But you will never convince me that a nearly 30 year old woman whose mother called her ‘Bunny’ (her given name is Darcy) and who refers to her father as Daddy would go home to them after her marriage ends only to learn they’ve moved to Arizona without telling her.

And you will never convince me that a boss will offer a six month leave and then renege on it in a ridiculous email.

I don’t know who this book was for, but it’s not me. I’m giving it a generous 3 stars in the off chance it would have improved if I stuck with it but there are too many books to be read to force myself to stomach this one.

Was this review helpful?

Thanks to Mariner Books for an advanced copy of Community Board.

This could have been an interesting book but it wasn't really my cup of tea. Darcy's husband has just left her and she runs to her parent's house to find out they've gone to Arizona for a year (without telling her). So she takes an unplanned isolation to try to figure out her life.

I couldn't take Darcy. She had zero emotional skills to solve any of her life problems and while maybe some might find her "growth" I was annoyed and couldn't believe she could be that helpless.

I should have DNFd this book.

Was this review helpful?

The plot may be a common one—a woman who was just broken up with by her partner deals with the emotional upheaval by shutting down & eventually finding her new self—but the different ways authors approach it are what make readers enjoy the stories.

In her new novel, Tara Conklin leans heavily on humor & quirkiness to relate how Darcy Clipper, a sheltered 29-year-old, ends up coming out of a depression & using people in her hometown community of Murbridge, MA, to build her up after her husband Skip leaves her for another woman.

After retreating to her childhood home in Murbridge (and realizing her parents have up & moved to a retirement community in AZ without telling her), Darcy stays holed up in the house, eating canned food from her parent's pantry & getting her only "human" interaction from the funny, rude, sad, and intriguing messages the other residents of the town leave on the community message board. She also talks to Fred, the fern she had growing up—which is no longer in her house.

At first it's endearing and funny, but then it just becomes a bit too frivolous—all without much serious emotional reflection and change. I felt bad for Darcy, but, more often, I lost emotional investment in her challenges because of the constant community board postings, drafted emails, and chatting with phantom plants. I felt horrible for her, but I couldn't get too emotionally attached to her journey since she seemed to default to humor instead of actual emotional assessment and change.

I really wanted to love this one—but, unfortunately, I didn't. As a main character, Darcy just seemed too one-dimensional. The story does have its moments of humor and heart, but somehow it didn't gel together to be a completely satisfying read or even a distinct take on a well-worn but still viable girl-loses-partner-but-finds-herself narrative.

Was this review helpful?

Community Board, by Tara Conklin, was both a fun and occasionally laugh-out loud funny novel about a 30-year-old who returns to the town she grew up in when she is left by her husband for another woman. Nonetheless, it was also tedious. I had the sense that the protagonist sort of reveled in her abandonment by both spouse and parents. It also seemed to go on and on and on... This might make an entertaining movie as the supporting characters are interesting and funny. Thanks to NetGalley and William Morrow for the opportunity to read an electronic ARC.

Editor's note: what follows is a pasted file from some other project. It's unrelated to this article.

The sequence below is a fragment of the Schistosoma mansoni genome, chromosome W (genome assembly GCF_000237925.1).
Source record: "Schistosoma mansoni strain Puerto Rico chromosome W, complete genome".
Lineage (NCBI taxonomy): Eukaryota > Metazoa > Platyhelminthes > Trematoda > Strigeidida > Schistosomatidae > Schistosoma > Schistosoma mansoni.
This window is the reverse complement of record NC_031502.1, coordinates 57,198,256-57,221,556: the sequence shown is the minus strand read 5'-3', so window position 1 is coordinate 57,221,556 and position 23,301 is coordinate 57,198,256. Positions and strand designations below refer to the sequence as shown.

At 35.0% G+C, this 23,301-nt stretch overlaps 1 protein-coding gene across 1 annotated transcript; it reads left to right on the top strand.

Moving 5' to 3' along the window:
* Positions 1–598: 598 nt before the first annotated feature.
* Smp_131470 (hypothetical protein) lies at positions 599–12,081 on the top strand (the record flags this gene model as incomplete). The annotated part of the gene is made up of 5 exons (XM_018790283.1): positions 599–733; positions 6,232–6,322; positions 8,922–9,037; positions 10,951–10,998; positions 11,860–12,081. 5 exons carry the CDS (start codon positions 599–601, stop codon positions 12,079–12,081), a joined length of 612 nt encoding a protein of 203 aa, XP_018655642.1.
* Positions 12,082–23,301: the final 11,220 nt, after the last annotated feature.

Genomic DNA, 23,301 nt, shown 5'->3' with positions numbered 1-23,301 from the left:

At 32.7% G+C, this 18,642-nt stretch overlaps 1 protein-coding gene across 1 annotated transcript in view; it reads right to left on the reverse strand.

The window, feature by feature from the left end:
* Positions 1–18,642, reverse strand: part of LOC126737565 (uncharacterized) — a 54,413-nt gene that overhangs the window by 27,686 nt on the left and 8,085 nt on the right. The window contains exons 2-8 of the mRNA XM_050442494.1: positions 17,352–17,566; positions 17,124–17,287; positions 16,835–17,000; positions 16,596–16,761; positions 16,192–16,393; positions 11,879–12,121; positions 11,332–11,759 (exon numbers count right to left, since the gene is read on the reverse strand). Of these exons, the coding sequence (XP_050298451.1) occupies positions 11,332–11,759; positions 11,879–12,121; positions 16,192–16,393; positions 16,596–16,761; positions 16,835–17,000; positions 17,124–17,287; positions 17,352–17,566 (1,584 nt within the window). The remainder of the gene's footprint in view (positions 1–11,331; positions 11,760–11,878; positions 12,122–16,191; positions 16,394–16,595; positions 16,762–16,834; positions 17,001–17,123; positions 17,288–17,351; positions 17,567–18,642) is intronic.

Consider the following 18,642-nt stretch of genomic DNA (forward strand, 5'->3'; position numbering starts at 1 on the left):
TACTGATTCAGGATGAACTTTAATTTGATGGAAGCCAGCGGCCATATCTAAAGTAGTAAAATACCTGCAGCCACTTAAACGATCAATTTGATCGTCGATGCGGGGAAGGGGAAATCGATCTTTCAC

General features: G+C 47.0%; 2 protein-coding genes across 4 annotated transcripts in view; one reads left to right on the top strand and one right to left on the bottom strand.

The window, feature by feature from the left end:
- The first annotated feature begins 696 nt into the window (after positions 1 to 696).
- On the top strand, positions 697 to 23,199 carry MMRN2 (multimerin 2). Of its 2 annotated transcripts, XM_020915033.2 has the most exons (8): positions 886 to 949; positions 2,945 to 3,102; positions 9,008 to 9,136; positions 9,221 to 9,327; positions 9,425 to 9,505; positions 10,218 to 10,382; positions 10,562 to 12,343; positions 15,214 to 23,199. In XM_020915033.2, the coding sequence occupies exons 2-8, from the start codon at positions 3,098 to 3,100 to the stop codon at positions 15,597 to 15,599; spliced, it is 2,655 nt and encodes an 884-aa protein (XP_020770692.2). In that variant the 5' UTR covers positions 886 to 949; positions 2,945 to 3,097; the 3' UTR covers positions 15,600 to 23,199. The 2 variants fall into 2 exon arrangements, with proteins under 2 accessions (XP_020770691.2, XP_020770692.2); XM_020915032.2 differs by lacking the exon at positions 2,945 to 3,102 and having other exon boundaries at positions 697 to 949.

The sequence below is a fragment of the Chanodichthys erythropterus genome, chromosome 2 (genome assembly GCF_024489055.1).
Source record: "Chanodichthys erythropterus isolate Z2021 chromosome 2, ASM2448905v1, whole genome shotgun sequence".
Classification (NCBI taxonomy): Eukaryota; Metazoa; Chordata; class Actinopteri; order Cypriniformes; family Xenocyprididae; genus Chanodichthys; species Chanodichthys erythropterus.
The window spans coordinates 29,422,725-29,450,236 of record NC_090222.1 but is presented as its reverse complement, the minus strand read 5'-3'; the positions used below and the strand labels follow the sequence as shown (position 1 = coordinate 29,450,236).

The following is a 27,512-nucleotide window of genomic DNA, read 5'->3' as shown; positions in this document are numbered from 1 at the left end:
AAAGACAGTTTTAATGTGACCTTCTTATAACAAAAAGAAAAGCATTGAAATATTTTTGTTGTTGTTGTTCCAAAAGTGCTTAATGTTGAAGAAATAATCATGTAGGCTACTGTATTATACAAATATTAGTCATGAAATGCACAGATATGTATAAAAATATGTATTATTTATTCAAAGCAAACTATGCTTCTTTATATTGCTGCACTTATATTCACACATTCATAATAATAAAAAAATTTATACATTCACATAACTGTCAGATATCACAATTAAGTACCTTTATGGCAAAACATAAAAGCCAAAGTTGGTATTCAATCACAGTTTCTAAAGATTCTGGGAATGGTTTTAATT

Was this review helpful?

Many thanks to NetGalley and Mariner Books for gifting me a digital ARC of the latest book by Tara Conklin - 4.5 stars!

Darcy has returned to her parents' house in Murbridge, MA, after her husband suddenly left her for another woman. Then she finds out her parents moved to Arizona without telling her to try out a retirement village. Darcy can't bother to go to work, get dressed, or shower. She begins eating the stored food in her parents' basement so she doesn't have to go out. She becomes involved reading Community Board (similar to Next Door) and getting involved in the internet threads.

This is a light-hearted book with a big message - we are social creatures and we need each other. Darcy certainly wallowed in her misery and social anxiety, but she was always trying to help too. I loved the way the story spooled out - we get Darcy's POV, but also read the draft emails she never sends to her ex, the emails she does send to her parents, Darcy's interpretations of National Geographic profiles, and all those crazy, quirky Community Board posts. Darcy meets a big cast of interesting characters in her journey and you'll fall in love with some of them. Great read!

Was this review helpful?

When I first read Conklin's The House Girl, I knew she would be a writer I would love. I have The Last Romantics waiting for me on my kindle, and can honestly say after reading Community Board, she is most definitely an author that I love.

Community Board follows the story of Darcy, whose husband leaves her for his skydiving instructor. She decides to head back to her childhood home in Western Mass, figuring some TLC from her parents would help her. She arrives finding they've moved to Arizona without telling her. From there, she hunkers down and begins her self-imposed isolation, complete with canned goods from her parent's cellar.

I loved that Conklin took what are tough subjects; grief, depression, and divorce, and turned it into a quirky and beautiful story of someone trying to figure out who she is, what she wants out of life, and realizing what she wants in the world. I adored the characters. They came to life off the page. Not to mention, the community boards post themselves to tell a story.

I also loved that it was set in Western Mass, where I spent four years during college. Westfield is even mentioned a few times, and it was super fun to see.

Definitely a great read! 4.5/5 stars
Thank you Mariner Books and NetGalley for the eARC!

Was this review helpful?